How commercial dagga sales could grow rural jobs
Many rural jobs could be created if growers supplied big firms
● The decriminalisation of cannabis for private use has reignited an interest in the herb and fired up the department of agriculture, which is working towards a commercialisation model for rural growers of dagga.
A Johannesburg business is also reporting higher traffic from curious new patrons since the Constitutional Court ruling last week that made growing and consuming dagga at home legal.
Khaye Nkwanyana, spokesperson for the ministry of agriculture, forestry & fisheries, said there was “substantial progress” in the review of legislation relating to cannabis use.
Parliament has 24 months in which to develop law that will clarify the court’s ruling.
The agriculture department is leading an interministerial team that is developing a new regulatory framework for hemp. In this regard it is looking at production, research and technology development, and commercial feasibility, among other factors.
Work on review of legislation will inform parliament’s process. “If they move with speed it should be less than 12 months to formalise,” Nkwanyana said.
Cannabis and hemp are both derived from the dagga plant. Hemp is the fibre of the plant, which is used to make rope, fabric and paper. It contains low levels of the psychoactive substance tetrahydrocannabinol (THC). Cannabis is the part of the plant that induces a mental and physical effect when consumed. Hemp may also be commercialised if the departments of health and of justice & constitutional development accede to the agricultural department’s request for legislative amendments to allow this.
Nkwanyana said the department of agriculture intended to help rural communities in the Eastern Cape and KwaZulu-Natal, which have been growing the plant for years, to gain access to export markets, particularly in the US where cannabis sales have created more than 100,000 jobs.
“We think it may vitalise the rural areas and in the longer term create massive [numbers of] jobs in the primary market.” He said planting, harvesting and transport would create jobs.
The department is also developing a framework for pharmaceutical companies to procure cannabis from rural growers.
“One of the things we’d like to prevent is for big pharmaceuticals to take over,” Nkwanyana said.
Canada, the Netherlands, Lesotho and Zimbabwe are among the countries that have decriminalised cannabis for medicinal or recreational use.
In a legalised market, cannabis prices are expected to decrease. In some parts of the US they more than halved following legalisation. In Washington, where cannabis was legalised in 2014, the cost fell from $25/g (about R350/g) to less than $10 by July last year.
Although SA is some way from legalising the commercialisation of cannabis, experts and sellers believe the Constitutional Court ruling will do little to shrink the margins of those selling cannabis now.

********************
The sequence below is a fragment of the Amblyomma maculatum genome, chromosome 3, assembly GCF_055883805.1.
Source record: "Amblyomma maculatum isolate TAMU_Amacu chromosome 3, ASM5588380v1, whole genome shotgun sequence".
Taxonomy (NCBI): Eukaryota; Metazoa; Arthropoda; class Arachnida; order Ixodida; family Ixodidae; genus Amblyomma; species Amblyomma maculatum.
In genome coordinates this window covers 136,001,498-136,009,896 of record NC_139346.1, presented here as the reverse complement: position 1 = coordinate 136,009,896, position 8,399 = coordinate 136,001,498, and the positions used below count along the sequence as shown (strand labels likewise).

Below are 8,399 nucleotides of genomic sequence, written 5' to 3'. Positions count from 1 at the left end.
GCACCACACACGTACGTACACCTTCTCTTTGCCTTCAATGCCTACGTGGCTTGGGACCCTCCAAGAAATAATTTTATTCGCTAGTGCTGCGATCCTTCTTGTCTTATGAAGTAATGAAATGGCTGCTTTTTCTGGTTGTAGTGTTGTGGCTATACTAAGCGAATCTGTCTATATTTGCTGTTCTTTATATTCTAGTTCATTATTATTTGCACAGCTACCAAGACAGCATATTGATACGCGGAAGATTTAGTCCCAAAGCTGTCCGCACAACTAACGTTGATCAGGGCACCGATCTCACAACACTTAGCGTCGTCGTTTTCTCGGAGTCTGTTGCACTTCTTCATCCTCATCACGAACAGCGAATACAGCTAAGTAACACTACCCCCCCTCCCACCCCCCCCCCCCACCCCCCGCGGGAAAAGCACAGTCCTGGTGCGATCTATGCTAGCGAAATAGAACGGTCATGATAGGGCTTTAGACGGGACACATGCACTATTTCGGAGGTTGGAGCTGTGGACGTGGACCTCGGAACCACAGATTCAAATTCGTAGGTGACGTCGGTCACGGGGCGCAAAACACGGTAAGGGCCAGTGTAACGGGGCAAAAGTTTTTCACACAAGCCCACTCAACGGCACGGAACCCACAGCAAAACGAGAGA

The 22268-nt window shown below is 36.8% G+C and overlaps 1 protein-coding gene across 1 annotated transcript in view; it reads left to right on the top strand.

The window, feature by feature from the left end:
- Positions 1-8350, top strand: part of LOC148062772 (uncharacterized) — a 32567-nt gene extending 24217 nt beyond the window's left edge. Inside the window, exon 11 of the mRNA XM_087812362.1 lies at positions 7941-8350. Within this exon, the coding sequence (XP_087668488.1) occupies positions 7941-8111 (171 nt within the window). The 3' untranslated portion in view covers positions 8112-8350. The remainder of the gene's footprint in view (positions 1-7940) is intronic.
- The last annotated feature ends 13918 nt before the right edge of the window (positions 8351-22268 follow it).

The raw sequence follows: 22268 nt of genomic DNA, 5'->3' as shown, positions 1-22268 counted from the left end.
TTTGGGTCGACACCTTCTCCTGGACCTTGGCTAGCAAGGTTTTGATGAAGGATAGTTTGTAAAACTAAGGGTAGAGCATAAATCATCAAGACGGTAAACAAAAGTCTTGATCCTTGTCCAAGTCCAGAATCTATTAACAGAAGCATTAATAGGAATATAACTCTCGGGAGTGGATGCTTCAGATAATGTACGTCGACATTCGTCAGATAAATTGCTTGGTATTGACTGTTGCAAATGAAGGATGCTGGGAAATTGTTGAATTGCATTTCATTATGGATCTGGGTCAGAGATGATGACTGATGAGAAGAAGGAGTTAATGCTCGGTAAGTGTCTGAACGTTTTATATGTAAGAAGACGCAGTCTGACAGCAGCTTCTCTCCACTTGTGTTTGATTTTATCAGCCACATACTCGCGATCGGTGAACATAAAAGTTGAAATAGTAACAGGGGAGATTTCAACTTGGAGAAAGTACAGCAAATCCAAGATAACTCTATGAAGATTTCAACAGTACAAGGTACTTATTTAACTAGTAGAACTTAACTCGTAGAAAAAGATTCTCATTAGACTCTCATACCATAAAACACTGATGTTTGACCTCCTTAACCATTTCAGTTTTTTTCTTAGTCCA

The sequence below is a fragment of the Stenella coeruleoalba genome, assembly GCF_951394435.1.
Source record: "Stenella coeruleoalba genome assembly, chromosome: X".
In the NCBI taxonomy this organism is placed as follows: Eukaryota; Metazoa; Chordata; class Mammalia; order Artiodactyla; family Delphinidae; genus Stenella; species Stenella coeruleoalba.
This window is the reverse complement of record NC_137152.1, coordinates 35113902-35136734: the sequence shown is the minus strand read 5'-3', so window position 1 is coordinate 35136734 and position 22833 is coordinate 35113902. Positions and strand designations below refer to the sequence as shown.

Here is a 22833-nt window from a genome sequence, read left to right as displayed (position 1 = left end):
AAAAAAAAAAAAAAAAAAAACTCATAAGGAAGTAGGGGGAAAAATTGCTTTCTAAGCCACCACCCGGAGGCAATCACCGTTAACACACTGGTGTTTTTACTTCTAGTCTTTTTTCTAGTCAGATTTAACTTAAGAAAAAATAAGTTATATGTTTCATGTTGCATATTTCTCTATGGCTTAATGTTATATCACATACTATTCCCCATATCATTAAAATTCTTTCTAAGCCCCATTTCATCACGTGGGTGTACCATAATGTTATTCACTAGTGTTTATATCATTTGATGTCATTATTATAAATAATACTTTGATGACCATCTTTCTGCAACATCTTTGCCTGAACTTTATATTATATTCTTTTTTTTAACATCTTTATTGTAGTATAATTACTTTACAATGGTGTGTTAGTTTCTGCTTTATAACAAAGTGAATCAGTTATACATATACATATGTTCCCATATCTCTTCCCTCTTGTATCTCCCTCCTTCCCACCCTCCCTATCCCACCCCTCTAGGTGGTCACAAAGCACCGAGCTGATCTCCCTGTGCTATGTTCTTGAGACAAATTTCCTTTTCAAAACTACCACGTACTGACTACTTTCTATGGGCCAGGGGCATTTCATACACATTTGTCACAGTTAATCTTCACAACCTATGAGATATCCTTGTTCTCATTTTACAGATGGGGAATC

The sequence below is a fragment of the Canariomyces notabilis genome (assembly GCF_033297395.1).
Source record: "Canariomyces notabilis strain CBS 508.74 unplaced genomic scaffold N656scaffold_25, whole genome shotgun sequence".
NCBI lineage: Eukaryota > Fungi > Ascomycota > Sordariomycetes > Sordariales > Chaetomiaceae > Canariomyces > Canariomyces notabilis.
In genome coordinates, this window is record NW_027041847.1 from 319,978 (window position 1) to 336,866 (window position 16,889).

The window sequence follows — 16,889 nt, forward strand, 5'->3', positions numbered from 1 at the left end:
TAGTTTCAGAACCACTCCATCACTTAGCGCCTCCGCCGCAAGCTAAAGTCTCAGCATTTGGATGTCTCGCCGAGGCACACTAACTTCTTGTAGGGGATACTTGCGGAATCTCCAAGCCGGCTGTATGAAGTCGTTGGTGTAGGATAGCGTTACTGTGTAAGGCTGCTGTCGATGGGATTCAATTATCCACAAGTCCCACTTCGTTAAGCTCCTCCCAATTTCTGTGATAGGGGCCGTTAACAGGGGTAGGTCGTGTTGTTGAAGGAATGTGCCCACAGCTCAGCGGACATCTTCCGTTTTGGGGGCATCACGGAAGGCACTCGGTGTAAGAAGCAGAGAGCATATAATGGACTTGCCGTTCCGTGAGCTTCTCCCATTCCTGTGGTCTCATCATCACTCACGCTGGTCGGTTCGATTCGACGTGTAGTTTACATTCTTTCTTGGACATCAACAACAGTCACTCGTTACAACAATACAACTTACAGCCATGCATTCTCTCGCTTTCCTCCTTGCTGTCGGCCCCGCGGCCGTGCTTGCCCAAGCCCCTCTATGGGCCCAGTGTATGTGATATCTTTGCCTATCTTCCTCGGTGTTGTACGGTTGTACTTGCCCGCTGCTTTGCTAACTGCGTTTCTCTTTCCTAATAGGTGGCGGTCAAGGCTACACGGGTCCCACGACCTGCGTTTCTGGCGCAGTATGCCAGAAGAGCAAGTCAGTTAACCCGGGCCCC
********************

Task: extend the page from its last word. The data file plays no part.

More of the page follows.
Stephen Moerane, a manager at 420 Café, said that in the days following the ruling, interest from curious new patrons swelled.
“It’s now socially acceptable. They came in, some of them for the first time.”
The Johannesburg-based restaurant, launched two decades ago, famously offers an alternative menu laden with cannabisinfused foodstuffs and products and allows customers to consume cannabis products on its premises.
Moerane said margins were unlikely to drop following the legalisation permitting private use. Some people may try to grow the plant at home but they may find the cultivation process is not simple.
A dealer in Melville, Johannesburg, who declined to be named, and who makes about R1,200 a month, said he had not experienced a surge in clients. But he added: “It’s a good ruling for people who smoke, especially when they have had to defend themselves from the police.”
The department of trade & industry has commissioned research into obstacles to and opportunities for SA actively playing in the growing global cannabis market and is seeking ways to industrialise the sector.
The UCT School of Economics conducted a study into marijuana consumption in SA last year using a sample of 2,000 cannabis consumers who were recruited through social media and through contacts with pro-cannabis organisations.
“The median price per gram differs greatly by quality,” said Nicole Vellios, research officer at the school.
“The standard deviations for all three price categories are large: R8.45 for low quality, R15.74 for medium quality and R54.53 for high quality, indicating a wide variance in prices.”
Simon Howell, research director at the African Policing Civilian Oversight Forum, said it would be difficult to establish the effect of a legalised market on cannabis prices.
However, “the criminalisation of cannabis has always disproportionately affected poor people more, so legalisation via costly regulation is unlikely to change the net effect, especially if licensing continues to criminalise non-licensed growers.”
Some people may try to grow the plant at home but may find it is not simple